It is amazing how many swerves some garages can still pull. From inflating the parts price, to only fitting one wiper blade instead of two, to quoting low and then claiming you need different parts (when they knew that all along).

These are just the strokes we have seen garages try to pull this month, because while it is early days, we have already saved people money and hassle (when they let us!).

The next step is start educating people who are even more optimistic than me about the chances of failure on young cars, and the myriad ways garages can top-up their bank account at the expense of yours.

New cars… why would you?

I have never bought a new car and I have no plans to.

But last week I spent a lot of time looking at the differences between one new car specification and another.

For example, do you know the difference between an Audi A5…

Audi A5

…and an Audi A7?

The answer is the A7 is about 15 cm longer and about £15,000 more.

Do you know the difference between a Ford Mondeo Edge…

Ford Mondeo Edge…..and a Mondeo Zetec? 

Mondeo Zetec

For £1,900 more, you get an extra storage bin and body-coloured handles. Here they are up close:

Ford Mondeo Edge Vs Zetec

And what about a Citreon C1 VTR vs the VTR+? Well, you will see a lot of this thing while you wait for Citroen’s web pages to load:

Citroen website

But eventually, it becomes clear that an extra £795 gets you…. a set of fog lights!

It’s like winning Bulls Eye isn’t it?

Bullseye

And so now I know why I have never bought a new car. And why I never will.

What is the truth?

There are two car-related news articles that confuse me.

The first are news items where the Government say the motorist is going to have to pay more (sometimes they phrase this as ‘pay differently’ which is a different way to say ‘more).

Fuel Tax Duty & VAT ExplainedAs this nifty graphic from the Road Haulage Association shows, I am pretty sure the motorists pays far more in tax than it costs to give us tarmac and Highway Support Wombles (which while I am in a betting mood, I bet most motorists would gladly lose) and Traffic Police (including the unmarked Skoda VRs’ and natty white gloves).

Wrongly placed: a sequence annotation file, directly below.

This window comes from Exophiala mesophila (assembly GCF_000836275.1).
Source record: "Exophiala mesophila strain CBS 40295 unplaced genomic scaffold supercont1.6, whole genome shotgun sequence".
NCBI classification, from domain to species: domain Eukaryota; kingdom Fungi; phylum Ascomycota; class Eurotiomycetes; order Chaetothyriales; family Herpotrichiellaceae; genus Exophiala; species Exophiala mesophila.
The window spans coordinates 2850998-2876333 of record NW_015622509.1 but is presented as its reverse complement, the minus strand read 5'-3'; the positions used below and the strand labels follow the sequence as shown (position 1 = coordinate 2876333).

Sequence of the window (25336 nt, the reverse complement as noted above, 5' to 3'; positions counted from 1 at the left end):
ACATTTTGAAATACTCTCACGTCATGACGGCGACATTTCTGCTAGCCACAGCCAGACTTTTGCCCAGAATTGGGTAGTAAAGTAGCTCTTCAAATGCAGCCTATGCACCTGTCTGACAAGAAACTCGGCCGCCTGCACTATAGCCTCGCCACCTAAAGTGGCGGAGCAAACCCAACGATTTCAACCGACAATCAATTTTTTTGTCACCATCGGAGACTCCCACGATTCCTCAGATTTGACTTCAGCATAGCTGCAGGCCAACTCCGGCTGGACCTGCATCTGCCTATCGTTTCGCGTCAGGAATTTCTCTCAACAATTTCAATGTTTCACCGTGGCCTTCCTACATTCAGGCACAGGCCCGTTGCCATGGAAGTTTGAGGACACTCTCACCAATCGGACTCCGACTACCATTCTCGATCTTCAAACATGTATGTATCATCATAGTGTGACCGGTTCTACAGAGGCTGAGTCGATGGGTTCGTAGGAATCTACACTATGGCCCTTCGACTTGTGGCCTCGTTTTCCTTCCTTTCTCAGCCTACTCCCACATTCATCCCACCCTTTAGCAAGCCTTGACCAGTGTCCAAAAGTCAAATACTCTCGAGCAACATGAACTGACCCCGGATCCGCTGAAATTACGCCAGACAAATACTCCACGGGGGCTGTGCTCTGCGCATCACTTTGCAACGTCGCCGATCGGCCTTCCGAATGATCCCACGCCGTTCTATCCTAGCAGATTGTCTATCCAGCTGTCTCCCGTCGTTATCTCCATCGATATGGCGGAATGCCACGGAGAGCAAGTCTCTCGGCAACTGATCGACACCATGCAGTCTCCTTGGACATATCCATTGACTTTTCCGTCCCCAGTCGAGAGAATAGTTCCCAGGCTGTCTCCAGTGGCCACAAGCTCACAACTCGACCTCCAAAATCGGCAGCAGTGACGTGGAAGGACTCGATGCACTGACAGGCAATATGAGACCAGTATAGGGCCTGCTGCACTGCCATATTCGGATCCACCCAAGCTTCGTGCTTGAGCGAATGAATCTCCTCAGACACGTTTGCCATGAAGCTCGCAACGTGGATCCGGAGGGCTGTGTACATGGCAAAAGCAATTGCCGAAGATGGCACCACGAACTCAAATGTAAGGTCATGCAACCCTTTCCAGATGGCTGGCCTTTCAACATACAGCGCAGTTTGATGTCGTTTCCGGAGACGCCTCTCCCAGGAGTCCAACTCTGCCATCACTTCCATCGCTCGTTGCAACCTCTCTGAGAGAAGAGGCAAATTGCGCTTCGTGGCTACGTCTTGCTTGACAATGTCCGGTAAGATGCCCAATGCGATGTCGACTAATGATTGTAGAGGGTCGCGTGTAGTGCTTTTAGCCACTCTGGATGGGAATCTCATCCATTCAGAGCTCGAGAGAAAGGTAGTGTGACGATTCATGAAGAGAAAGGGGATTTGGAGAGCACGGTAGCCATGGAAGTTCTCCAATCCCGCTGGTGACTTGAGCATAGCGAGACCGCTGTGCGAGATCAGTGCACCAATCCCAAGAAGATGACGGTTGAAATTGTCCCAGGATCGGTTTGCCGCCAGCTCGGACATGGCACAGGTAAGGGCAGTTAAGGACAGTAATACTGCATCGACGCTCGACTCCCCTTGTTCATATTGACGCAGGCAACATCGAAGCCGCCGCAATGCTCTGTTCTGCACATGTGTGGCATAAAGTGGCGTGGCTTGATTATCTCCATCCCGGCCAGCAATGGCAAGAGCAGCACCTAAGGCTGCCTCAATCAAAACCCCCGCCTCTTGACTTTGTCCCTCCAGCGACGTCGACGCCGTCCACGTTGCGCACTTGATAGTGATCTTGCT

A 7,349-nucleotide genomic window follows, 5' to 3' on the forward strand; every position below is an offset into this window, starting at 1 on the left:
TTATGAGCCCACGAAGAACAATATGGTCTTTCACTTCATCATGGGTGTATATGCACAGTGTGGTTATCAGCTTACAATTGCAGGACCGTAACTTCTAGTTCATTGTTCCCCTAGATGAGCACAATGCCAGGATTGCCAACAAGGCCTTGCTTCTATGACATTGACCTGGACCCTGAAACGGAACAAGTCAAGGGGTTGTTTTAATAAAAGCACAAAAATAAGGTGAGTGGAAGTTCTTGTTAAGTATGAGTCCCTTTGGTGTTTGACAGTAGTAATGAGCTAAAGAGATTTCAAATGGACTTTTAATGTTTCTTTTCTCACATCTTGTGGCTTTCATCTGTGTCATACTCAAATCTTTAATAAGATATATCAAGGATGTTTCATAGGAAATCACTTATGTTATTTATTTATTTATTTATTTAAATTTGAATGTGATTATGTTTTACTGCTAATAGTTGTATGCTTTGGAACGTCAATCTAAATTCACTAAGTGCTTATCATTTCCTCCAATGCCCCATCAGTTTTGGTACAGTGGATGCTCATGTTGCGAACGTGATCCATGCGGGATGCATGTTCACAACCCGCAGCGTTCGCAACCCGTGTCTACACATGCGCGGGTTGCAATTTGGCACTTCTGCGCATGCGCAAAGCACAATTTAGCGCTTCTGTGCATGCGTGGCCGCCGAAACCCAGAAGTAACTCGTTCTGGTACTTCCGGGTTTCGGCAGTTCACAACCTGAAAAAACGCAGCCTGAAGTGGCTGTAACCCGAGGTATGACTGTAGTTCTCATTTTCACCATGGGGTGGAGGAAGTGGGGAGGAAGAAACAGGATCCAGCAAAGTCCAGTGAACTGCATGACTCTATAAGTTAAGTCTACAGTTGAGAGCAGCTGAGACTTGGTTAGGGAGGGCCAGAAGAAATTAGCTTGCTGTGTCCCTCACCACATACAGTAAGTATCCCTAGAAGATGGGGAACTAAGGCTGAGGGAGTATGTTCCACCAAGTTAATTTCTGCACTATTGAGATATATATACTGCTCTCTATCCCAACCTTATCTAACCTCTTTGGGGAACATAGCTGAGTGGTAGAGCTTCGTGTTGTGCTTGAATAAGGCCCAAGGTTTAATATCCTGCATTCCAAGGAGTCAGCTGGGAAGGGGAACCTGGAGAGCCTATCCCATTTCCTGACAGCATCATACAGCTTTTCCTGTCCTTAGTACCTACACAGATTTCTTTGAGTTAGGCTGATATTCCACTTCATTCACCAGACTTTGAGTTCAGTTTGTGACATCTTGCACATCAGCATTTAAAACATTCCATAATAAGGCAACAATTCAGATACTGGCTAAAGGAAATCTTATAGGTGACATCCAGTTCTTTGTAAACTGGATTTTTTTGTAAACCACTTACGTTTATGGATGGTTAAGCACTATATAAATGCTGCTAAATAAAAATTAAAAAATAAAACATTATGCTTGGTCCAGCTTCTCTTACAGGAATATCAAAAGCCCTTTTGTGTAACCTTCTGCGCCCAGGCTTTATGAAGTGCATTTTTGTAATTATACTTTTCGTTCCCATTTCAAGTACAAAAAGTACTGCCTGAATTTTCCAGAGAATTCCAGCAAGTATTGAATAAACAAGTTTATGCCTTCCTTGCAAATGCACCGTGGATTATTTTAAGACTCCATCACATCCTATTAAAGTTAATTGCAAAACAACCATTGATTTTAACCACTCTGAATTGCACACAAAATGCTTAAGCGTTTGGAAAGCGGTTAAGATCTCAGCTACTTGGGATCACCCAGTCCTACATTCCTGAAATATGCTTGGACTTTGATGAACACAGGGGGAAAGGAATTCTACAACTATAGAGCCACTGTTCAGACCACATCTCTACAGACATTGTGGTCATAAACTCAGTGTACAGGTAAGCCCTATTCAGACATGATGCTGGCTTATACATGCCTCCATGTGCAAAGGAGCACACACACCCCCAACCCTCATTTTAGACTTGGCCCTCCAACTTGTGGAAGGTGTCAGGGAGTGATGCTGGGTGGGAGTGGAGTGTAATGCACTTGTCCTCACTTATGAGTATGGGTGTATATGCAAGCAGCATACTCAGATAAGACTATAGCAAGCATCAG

Rather than writing about how much more tax the Government needs, I want to see journalists campaigning to have some of the extraordinary amounts of tax they already receive spent on building a world class hyrdogen fuel cell network. It is the future and we will miss our chance to be a part of it if we are not careful.

And the second is features about dangerous driving, as if our roads are a reckless and lawless foreign land.

Whenever I read about campaigns to cut road deaths I think to myself, given the millions of people profecting themselves about the place at speeds of up to *cough* 100 mph, I think: It’s amazing that there aren’t more accidents and deaths.

I am not saying we shouldn’t do more to make things safer if we can (without compromising certain freedoms or mounting more tax). I would just like someone to write a news story about all the great driving that there is out there.

Look No One Crashed

Look No One Crashed

I have seen van drivers get a blow-out and control their van so no harm was done. In the Sunday night rush hours I have seen lorries driving for about 6 cars around them – politely ushering them all around their articulated mightiness.

And my view is, well done and thank you drivers. Thank you for the care and skill with which you drive and the money that you pour into the treasury.

You are good people and that is the truth.

Car Clubs Probably Aren’t The Future

“Hello, how can I help?”

“I would like to close my Zip Car account please.”

“I’m sorry to hear that, may I ask why?”

“Well… the cars are often dirty inside, scruffy from lots bodywork damage and people smoke in them even though your rules say they shouldn’t. And when you take the annual membership fee into account, if I shop around for hire cars, they are about the same price.”

[Silence] .

“Right, err, well I am sorry about that. They shouldn’t be damaged, but…that’s obviously been your experience. Sorry. I will cancel your subscription.”

“Thank you.”

[Call ends].